And so the script was changed. Many strands stayed the same: we followed a nuclear bomb, buried in the desert for three decades, then discovered and sold to neo-Nazis intent on using it as the agent provocateur for a war between the US and Russia, in an attempt to wipe them both out. The US President in pretty gung-ho; the new Russian President is very proud. The fuse is set for all-out war. But now, at the centre of it, we have a young Jack Ryan, basic CIA analyst, who is currently dating the girl that we know will be his future wife, a doctor named Cathy, but who finds that his academic studies on the new Russian President draw the attention of the Director of the CIA, who dispatches him to find out if there is any truth to the rumours that the Russians are secretly working on an ‘anonymous’ nuclear bomb, with which they can strike on the US without fears of reprisal. Of course what Jack really discovers is that there is a third party catalyst in the mix; the trouble is that, after several attacks on US soil, ostensibly by Russian forces, nobody will listen to him.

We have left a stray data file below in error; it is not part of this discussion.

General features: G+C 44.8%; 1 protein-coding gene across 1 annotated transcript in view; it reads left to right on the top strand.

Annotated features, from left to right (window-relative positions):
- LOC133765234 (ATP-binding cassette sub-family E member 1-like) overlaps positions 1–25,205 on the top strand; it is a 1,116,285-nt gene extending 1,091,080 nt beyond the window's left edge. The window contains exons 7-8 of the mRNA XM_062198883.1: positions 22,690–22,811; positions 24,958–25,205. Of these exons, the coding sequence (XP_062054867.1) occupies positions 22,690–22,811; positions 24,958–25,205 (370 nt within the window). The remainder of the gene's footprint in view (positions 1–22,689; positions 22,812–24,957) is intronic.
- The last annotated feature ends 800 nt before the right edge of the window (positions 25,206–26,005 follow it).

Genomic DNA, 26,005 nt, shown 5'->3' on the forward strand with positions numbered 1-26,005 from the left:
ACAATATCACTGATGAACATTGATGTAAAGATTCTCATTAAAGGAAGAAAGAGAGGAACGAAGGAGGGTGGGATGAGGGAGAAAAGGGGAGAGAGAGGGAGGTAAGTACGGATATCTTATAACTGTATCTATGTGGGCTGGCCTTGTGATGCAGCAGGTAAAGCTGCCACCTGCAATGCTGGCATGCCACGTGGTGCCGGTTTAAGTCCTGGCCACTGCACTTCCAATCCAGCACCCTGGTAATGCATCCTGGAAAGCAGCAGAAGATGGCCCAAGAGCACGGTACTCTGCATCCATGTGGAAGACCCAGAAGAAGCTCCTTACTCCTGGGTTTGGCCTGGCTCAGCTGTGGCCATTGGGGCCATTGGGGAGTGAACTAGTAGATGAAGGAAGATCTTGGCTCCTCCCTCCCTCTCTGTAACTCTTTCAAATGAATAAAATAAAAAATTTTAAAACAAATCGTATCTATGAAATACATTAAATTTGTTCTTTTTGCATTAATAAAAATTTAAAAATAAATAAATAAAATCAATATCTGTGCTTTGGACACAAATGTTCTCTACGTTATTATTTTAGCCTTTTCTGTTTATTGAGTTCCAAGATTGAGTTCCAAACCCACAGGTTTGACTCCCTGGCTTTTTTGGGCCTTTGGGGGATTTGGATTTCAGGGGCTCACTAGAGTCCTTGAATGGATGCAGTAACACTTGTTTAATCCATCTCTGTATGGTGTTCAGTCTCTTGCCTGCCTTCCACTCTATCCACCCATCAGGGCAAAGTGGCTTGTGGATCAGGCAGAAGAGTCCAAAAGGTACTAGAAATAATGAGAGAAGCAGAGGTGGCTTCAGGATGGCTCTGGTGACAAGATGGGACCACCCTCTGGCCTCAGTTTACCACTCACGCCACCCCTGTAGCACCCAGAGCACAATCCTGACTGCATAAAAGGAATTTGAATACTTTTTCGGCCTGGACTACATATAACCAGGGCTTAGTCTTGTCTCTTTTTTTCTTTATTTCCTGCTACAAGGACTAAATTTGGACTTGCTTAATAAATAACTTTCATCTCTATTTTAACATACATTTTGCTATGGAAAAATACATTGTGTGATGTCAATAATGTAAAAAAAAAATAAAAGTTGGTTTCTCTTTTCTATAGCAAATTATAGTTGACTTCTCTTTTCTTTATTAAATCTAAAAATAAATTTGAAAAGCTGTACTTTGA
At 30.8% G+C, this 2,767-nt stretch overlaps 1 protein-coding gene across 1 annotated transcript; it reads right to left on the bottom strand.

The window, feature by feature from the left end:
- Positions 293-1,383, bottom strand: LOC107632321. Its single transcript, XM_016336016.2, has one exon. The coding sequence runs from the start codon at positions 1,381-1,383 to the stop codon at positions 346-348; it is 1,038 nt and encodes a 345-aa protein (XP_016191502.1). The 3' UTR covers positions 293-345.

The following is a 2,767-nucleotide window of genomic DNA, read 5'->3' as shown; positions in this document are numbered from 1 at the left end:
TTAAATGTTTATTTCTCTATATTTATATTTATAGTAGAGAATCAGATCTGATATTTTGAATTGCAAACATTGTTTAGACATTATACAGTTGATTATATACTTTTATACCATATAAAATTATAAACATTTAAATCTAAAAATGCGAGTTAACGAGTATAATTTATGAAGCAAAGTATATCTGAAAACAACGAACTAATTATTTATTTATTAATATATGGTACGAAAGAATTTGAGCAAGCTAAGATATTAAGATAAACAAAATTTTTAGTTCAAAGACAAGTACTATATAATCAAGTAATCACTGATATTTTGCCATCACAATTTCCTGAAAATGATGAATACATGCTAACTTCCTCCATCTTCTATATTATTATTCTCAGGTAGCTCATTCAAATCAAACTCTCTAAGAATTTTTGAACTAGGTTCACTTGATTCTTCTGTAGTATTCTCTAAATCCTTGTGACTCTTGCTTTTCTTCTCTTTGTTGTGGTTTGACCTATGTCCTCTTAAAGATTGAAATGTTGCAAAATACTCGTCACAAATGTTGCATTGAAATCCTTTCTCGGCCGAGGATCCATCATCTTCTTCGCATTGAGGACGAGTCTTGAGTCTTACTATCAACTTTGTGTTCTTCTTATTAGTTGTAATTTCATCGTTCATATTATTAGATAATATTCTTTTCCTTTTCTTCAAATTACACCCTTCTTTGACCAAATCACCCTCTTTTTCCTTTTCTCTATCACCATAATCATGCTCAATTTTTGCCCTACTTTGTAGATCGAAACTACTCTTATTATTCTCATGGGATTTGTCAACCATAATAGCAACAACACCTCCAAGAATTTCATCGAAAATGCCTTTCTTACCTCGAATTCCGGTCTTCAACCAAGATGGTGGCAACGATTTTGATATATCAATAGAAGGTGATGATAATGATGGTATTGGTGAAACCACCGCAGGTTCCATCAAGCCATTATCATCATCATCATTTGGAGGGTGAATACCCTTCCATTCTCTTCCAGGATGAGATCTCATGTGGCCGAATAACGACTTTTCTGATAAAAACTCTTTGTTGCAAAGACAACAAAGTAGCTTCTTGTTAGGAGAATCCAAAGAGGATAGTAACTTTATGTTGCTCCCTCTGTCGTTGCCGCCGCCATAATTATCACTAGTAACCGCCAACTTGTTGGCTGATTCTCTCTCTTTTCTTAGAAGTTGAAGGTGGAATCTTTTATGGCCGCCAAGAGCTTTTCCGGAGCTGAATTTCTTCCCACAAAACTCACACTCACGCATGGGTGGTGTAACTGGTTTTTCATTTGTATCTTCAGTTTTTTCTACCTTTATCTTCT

Aside from immensely frustrating the author of the novels and creator of the character of Jack Ryan, Tom Clancy, only furthering his disenchantment with the film franchise, the reality was that there was no forethought in the decision made to reboot the series with a young Jack Ryan and The Sum of All Fears. It was a grandstanding, epic book, arguably set on a larger scale than many of his earlier works – including Red October and Clear and Present Danger – and the notion of using this story as a debut for the character of Jack Ryan was just an ill-conceived, foolish one. Where on earth would they go from here? Nuclear bombs exploding on US soil; retaliatory strikes on both sides; aircraft carriers and air bases being taken out; the US and Russia on the brink of World War III; the President and his key staff under personal attack – how do you do a sequel to this movie?
“They practically sank an aircraft carrier, their missile silos are hot, we're getting nothing but bullsh*t from the Russian President, and let's not forget how this thing started – they tried to kill me!”